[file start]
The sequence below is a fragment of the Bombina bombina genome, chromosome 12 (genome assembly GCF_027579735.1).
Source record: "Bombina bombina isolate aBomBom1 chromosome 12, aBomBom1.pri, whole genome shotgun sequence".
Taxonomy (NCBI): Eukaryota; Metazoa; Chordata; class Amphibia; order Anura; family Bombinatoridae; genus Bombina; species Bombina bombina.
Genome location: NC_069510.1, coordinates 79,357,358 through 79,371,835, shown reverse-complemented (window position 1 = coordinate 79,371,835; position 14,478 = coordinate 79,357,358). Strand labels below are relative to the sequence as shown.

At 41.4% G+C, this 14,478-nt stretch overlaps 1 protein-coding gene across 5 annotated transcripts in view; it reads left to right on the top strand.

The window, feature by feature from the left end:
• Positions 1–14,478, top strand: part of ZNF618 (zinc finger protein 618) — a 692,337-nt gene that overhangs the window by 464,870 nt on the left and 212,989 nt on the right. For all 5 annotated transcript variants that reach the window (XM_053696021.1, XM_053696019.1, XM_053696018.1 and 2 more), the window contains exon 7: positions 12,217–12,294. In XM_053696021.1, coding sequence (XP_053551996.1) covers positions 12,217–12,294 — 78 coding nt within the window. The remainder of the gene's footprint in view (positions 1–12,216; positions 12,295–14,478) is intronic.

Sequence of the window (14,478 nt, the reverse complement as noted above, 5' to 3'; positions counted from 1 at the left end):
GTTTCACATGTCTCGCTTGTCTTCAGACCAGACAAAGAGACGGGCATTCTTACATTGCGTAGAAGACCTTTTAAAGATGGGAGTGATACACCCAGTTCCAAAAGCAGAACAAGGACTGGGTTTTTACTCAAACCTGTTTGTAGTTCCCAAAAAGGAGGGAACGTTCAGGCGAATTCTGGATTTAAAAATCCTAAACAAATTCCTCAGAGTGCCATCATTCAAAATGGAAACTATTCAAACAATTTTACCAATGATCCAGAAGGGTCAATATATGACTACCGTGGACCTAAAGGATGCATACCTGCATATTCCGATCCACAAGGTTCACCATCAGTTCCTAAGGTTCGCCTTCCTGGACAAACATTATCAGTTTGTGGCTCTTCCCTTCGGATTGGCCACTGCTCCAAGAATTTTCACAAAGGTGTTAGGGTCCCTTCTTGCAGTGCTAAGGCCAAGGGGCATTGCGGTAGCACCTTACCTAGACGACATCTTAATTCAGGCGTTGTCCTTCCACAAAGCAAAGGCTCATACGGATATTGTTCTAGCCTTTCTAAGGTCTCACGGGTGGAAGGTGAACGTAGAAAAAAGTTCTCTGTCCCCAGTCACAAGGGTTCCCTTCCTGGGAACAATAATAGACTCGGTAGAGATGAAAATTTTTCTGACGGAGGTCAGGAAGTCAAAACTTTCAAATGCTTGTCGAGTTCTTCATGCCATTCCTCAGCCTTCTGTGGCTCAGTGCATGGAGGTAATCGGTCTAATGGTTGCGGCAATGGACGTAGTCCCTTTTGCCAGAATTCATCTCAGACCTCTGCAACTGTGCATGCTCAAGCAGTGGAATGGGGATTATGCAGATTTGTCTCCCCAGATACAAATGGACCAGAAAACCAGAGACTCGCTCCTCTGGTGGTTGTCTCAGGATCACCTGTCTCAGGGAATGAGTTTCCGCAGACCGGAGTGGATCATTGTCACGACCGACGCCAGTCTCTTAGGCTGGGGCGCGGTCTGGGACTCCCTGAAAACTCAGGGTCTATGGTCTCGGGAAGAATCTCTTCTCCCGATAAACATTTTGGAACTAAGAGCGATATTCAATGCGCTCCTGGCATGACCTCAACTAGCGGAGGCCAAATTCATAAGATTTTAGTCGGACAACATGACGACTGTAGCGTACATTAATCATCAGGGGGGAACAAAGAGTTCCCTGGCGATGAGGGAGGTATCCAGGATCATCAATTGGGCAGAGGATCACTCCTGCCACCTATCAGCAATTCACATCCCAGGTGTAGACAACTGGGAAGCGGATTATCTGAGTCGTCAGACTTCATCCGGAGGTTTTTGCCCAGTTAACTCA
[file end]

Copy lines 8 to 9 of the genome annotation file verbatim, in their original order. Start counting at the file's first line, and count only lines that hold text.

Sequence of the window (14,478 nt, the reverse complement as noted above, 5' to 3'; positions counted from 1 at the left end):
GTTTCACATGTCTCGCTTGTCTTCAGACCAGACAAAGAGACGGGCATTCTTACATTGCGTAGAAGACCTTTTAAAGATGGGAGTGATACACCCAGTTCCAAAAGCAGAACAAGGACTGGGTTTTTACTCAAACCTGTTTGTAGTTCCCAAAAAGGAGGGAACGTTCAGGCGAATTCTGGATTTAAAAATCCTAAACAAATTCCTCAGAGTGCCATCATTCAAAATGGAAACTATTCAAACAATTTTACCAATGATCCAGAAGGGTCAATATATGACTACCGTGGACCTAAAGGATGCATACCTGCATATTCCGATCCACAAGGTTCACCATCAGTTCCTAAGGTTCGCCTTCCTGGACAAACATTATCAGTTTGTGGCTCTTCCCTTCGGATTGGCCACTGCTCCAAGAATTTTCACAAAGGTGTTAGGGTCCCTTCTTGCAGTGCTAAGGCCAAGGGGCATTGCGGTAGCACCTTACCTAGACGACATCTTAATTCAGGCGTTGTCCTTCCACAAAGCAAAGGCTCATACGGATATTGTTCTAGCCTTTCTAAGGTCTCACGGGTGGAAGGTGAACGTAGAAAAAAGTTCTCTGTCCCCAGTCACAAGGGTTCCCTTCCTGGGAACAATAATAGACTCGGTAGAGATGAAAATTTTTCTGACGGAGGTCAGGAAGTCAAAACTTTCAAATGCTTGTCGAGTTCTTCATGCCATTCCTCAGCCTTCTGTGGCTCAGTGCATGGAGGTAATCGGTCTAATGGTTGCGGCAATGGACGTAGTCCCTTTTGCCAGAATTCATCTCAGACCTCTGCAACTGTGCATGCTCAAGCAGTGGAATGGGGATTATGCAGATTTGTCTCCCCAGATACAAATGGACCAGAAAACCAGAGACTCGCTCCTCTGGTGGTTGTCTCAGGATCACCTGTCTCAGGGAATGAGTTTCCGCAGACCGGAGTGGATCATTGTCACGACCGACGCCAGTCTCTTAGGCTGGGGCGCGGTCTGGGACTCCCTGAAAACTCAGGGTCTATGGTCTCGGGAAGAATCTCTTCTCCCGATAAACATTTTGGAACTAAGAGCGATATTCAATGCGCTCCTGGCATGACCTCAACTAGCGGAGGCCAAATTCATAAGATTTTAGTCGGACAACATGACGACTGTAGCGTACATTAATCATCAGGGGGGAACAAAGAGTTCCCTGGCGATGAGGGAGGTATCCAGGATCATCAATTGGGCAGAGGATCACTCCTGCCACCTATCAGCAATTCACATCCCAGGTGTAGACAACTGGGAAGCGGATTATCTGAGTCGTCAGACTTCATCCGGAGGTTTTTGCCCAGTTAACTCA